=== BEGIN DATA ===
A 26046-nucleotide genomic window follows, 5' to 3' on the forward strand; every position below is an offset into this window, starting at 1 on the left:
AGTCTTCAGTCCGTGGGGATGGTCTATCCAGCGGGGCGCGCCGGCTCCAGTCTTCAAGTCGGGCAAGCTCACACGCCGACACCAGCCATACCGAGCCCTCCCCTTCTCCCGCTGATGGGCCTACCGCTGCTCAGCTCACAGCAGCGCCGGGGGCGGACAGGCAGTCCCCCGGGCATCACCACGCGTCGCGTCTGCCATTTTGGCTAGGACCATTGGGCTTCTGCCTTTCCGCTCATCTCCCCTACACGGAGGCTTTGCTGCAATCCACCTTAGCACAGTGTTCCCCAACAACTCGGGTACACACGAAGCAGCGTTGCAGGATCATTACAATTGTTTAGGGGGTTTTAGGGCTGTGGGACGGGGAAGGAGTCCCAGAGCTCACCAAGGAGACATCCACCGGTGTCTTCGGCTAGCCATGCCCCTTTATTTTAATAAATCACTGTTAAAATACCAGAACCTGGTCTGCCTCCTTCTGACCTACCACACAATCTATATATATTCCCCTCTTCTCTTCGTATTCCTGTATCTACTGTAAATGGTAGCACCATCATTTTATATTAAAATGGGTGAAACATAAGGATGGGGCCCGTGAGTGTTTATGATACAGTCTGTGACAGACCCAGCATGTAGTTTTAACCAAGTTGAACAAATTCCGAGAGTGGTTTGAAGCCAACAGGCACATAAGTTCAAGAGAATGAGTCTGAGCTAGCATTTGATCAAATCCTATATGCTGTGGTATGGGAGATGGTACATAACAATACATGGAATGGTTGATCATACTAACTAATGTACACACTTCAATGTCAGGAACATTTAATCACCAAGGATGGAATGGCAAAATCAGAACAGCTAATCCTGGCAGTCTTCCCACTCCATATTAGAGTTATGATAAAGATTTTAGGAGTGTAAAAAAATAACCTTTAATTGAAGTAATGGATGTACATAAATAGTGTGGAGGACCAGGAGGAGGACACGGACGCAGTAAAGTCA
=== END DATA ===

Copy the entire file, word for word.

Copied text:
A 26046-nucleotide genomic window follows, 5' to 3' on the forward strand; every position below is an offset into this window, starting at 1 on the left:
AGTCTTCAGTCCGTGGGGATGGTCTATCCAGCGGGGCGCGCCGGCTCCAGTCTTCAAGTCGGGCAAGCTCACACGCCGACACCAGCCATACCGAGCCCTCCCCTTCTCCCGCTGATGGGCCTACCGCTGCTCAGCTCACAGCAGCGCCGGGGGCGGACAGGCAGTCCCCCGGGCATCACCACGCGTCGCGTCTGCCATTTTGGCTAGGACCATTGGGCTTCTGCCTTTCCGCTCATCTCCCCTACACGGAGGCTTTGCTGCAATCCACCTTAGCACAGTGTTCCCCAACAACTCGGGTACACACGAAGCAGCGTTGCAGGATCATTACAATTGTTTAGGGGGTTTTAGGGCTGTGGGACGGGGAAGGAGTCCCAGAGCTCACCAAGGAGACATCCACCGGTGTCTTCGGCTAGCCATGCCCCTTTATTTTAATAAATCACTGTTAAAATACCAGAACCTGGTCTGCCTCCTTCTGACCTACCACACAATCTATATATATTCCCCTCTTCTCTTCGTATTCCTGTATCTACTGTAAATGGTAGCACCATCATTTTATATTAAAATGGGTGAAACATAAGGATGGGGCCCGTGAGTGTTTATGATACAGTCTGTGACAGACCCAGCATGTAGTTTTAACCAAGTTGAACAAATTCCGAGAGTGGTTTGAAGCCAACAGGCACATAAGTTCAAGAGAATGAGTCTGAGCTAGCATTTGATCAAATCCTATATGCTGTGGTATGGGAGATGGTACATAACAATACATGGAATGGTTGATCATACTAACTAATGTACACACTTCAATGTCAGGAACATTTAATCACCAAGGATGGAATGGCAAAATCAGAACAGCTAATCCTGGCAGTCTTCCCACTCCATATTAGAGTTATGATAAAGATTTTAGGAGTGTAAAAAAATAACCTTTAATTGAAGTAATGGATGTACATAAATAGTGTGGAGGACCAGGAGGAGGACACGGACGCAGTAAAGTCA